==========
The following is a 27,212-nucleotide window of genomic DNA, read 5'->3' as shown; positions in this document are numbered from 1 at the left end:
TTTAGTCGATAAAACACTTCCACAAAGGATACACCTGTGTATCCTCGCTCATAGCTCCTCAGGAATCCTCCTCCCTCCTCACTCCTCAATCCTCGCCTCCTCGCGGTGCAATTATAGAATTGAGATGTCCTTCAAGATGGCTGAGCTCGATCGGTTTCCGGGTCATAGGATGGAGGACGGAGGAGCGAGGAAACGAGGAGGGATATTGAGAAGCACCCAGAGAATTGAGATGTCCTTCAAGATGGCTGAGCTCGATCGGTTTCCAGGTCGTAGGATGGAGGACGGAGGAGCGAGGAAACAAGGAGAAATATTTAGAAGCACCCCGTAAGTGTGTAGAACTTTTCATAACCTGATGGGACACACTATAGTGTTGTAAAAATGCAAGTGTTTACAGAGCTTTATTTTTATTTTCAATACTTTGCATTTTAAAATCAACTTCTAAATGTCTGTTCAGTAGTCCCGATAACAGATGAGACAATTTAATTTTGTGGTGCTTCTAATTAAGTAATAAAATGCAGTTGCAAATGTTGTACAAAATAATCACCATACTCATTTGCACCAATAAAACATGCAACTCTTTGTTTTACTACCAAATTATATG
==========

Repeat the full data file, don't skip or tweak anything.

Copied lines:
The following is a 27,212-nucleotide window of genomic DNA, read 5'->3' as shown; positions in this document are numbered from 1 at the left end:
TTTAGTCGATAAAACACTTCCACAAAGGATACACCTGTGTATCCTCGCTCATAGCTCCTCAGGAATCCTCCTCCCTCCTCACTCCTCAATCCTCGCCTCCTCGCGGTGCAATTATAGAATTGAGATGTCCTTCAAGATGGCTGAGCTCGATCGGTTTCCGGGTCATAGGATGGAGGACGGAGGAGCGAGGAAACGAGGAGGGATATTGAGAAGCACCCAGAGAATTGAGATGTCCTTCAAGATGGCTGAGCTCGATCGGTTTCCAGGTCGTAGGATGGAGGACGGAGGAGCGAGGAAACAAGGAGAAATATTTAGAAGCACCCCGTAAGTGTGTAGAACTTTTCATAACCTGATGGGACACACTATAGTGTTGTAAAAATGCAAGTGTTTACAGAGCTTTATTTTTATTTTCAATACTTTGCATTTTAAAATCAACTTCTAAATGTCTGTTCAGTAGTCCCGATAACAGATGAGACAATTTAATTTTGTGGTGCTTCTAATTAAGTAATAAAATGCAGTTGCAAATGTTGTACAAAATAATCACCATACTCATTTGCACCAATAAAACATGCAACTCTTTGTTTTACTACCAAATTATATG